Alessandro Michele will leave Gucci after nearly eight years as creative director, the company announced on Wednesday afternoon, after the close of Europe’s business day. The news first broke in a report yesterday in the trade paper WWD. “There are times when paths part ways because of the different perspectives each one of us may have,” Michele said in a statement. “Today an extraordinary journey ends for me, lasting more than 20 years, within a company to which I have tirelessly dedicated all my love and creative passion.” (Before being named creative director in 2015, Michele worked behind the scenes at Gucci, dating back to the days of Tom Ford, but was little known outside Milan.) Michele expressed his gratitude to the brand, which he called his “home,” and his hope that his adopted family there will “continue to nourish yourselves with poetic and inclusive imagery, remaining faithful to your values.”
François-Henri Pinault, chairman and CEO of Gucci’s parent company, Kering, called Michele’s tenure an “outstanding moment in the history of the house,” and did not specify any further reason for his departure. Gucci representatives said that there would be no further comment at this time.
Michele’s ascension at Gucci was one of the great surprises of the past decade in fashion. After the ouster of his predecessor, longtime creative director Frida Giannini, Michele put together a first collection in about a week. When it debuted at Milan’s menswear week in January 2015, it arrived with the force of a sonic shock: Michele’s flouncy bohemians, who flouted gender norms and the brand’s jet-set, va-va-voom style under Giannini, were unlike anything Gucci had shown in recent memory. When the shock wore off, admiration — and then adoration — quickly followed. Michele became one of the most influential designers in the world, as the Cut’s fashion critic, Cathy Horyn, wrote three years ago, and delivered a massive surge in sales and attention to a label many in the industry felt had been stagnating. He continued to refine and riff on his chosen aesthetic, dreamily explaining his collections using the language of philosophy.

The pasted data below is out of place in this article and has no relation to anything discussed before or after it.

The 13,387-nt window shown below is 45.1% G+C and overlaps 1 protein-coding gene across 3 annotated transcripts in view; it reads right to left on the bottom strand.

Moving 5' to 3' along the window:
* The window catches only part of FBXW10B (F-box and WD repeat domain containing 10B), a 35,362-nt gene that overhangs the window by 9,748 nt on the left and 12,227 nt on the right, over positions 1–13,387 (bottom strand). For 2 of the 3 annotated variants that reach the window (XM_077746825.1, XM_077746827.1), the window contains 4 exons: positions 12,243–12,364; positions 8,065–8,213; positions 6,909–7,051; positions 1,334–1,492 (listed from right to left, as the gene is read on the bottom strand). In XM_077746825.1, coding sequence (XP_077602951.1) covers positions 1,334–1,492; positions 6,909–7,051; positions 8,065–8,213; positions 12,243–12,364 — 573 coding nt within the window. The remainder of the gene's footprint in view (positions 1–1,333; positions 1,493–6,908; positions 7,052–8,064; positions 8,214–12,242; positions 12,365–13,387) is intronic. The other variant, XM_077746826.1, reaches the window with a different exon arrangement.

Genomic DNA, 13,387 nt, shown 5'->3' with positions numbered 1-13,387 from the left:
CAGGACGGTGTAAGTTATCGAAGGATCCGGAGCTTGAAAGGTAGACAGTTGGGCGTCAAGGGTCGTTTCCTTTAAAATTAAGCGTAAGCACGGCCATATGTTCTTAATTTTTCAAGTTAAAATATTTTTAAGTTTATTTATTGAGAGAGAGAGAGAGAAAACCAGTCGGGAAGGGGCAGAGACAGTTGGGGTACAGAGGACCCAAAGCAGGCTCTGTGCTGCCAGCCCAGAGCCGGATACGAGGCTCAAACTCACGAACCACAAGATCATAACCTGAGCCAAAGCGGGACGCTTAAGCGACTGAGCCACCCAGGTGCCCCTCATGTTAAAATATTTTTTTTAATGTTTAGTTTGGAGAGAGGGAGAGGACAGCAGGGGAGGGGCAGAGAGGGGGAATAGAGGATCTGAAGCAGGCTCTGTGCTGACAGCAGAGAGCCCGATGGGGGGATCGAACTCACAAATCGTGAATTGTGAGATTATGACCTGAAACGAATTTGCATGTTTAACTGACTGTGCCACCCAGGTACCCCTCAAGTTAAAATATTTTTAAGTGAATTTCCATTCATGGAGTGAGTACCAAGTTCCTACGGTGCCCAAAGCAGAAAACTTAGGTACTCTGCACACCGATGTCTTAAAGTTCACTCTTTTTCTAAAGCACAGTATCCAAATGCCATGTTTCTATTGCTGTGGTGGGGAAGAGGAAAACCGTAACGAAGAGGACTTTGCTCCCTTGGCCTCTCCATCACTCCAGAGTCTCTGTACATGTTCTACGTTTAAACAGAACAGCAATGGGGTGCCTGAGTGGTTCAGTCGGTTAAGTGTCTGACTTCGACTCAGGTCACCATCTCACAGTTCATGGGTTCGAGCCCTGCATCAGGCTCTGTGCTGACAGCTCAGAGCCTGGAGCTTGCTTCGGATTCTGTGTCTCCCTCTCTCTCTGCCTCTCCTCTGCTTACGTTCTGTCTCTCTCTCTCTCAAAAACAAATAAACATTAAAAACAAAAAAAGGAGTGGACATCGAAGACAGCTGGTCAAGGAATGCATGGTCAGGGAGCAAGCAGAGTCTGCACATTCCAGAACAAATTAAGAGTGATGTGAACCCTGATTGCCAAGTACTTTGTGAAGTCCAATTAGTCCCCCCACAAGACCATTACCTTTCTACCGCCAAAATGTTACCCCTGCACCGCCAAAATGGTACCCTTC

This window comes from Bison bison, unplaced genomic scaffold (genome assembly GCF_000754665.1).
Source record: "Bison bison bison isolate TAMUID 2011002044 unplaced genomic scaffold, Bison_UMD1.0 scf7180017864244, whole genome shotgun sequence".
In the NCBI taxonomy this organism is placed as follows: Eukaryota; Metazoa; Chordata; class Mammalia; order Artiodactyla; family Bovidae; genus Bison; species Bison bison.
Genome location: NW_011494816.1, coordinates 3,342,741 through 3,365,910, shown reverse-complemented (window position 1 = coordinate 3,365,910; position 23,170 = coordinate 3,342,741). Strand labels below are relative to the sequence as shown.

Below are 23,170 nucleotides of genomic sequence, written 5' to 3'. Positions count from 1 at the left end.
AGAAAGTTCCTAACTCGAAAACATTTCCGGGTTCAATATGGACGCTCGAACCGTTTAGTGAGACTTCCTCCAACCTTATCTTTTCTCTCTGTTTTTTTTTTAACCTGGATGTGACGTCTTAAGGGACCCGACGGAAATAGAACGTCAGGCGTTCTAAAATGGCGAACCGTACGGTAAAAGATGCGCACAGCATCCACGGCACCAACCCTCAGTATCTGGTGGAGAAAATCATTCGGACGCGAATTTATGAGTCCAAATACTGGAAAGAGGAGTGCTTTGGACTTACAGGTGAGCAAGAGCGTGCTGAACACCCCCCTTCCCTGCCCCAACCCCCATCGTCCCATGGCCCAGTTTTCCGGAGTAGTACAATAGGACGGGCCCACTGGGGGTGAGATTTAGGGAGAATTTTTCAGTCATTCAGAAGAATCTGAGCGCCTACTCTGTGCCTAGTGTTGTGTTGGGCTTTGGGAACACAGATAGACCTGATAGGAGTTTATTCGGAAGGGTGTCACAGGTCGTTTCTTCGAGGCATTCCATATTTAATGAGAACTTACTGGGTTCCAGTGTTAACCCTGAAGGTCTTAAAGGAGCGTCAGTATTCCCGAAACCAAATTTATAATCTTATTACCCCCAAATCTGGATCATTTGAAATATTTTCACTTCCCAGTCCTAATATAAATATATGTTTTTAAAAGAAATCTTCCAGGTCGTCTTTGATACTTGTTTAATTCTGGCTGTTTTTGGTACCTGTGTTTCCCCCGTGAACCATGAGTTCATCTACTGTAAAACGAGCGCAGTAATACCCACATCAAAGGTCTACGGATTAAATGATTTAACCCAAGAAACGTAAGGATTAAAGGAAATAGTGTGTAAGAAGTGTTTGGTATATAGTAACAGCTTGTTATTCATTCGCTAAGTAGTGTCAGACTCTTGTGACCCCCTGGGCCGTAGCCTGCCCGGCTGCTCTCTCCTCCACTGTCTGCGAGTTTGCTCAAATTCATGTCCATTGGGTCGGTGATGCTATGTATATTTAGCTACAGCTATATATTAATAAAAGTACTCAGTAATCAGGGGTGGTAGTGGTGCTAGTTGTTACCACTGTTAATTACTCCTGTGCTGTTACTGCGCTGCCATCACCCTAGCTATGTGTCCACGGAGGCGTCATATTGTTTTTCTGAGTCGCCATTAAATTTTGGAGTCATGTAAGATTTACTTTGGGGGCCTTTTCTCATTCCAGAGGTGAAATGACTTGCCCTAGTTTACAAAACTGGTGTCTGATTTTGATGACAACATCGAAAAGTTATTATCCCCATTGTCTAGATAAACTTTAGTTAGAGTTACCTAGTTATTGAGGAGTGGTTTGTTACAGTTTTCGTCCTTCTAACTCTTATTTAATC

But while sales continued to be strong — Gucci is the No. 1 selling brand in the Kering group, which includes Bottega Veneta, Saint Laurent, and Balenciaga, among others — rumors had been percolating in recent seasons that a new style might be necessary to maintain momentum. An anonymous source told WWD that Michele “was asked to initiate a strong design shift” but was unable to meet the demands, while another said Kering and Pinault are looking for a “change of pace.”
The change comes at a complicated time for the Italian fashion house, which recently announced that it would return to showing menswear in Milan this January. According to the company, collections will be handled by the in-house design team (some of whom are familiar to customers by face, if not by name, thanks to their casting in Gucci shows) for now. As for Michele, his next steps will be closely watched, whatever they may be. In September, he told journalists that “clothes are not enough today” and that he feels like a “slave to objects,” sometimes questioning why he does his job. He noted these were thoughts he shares with his therapist.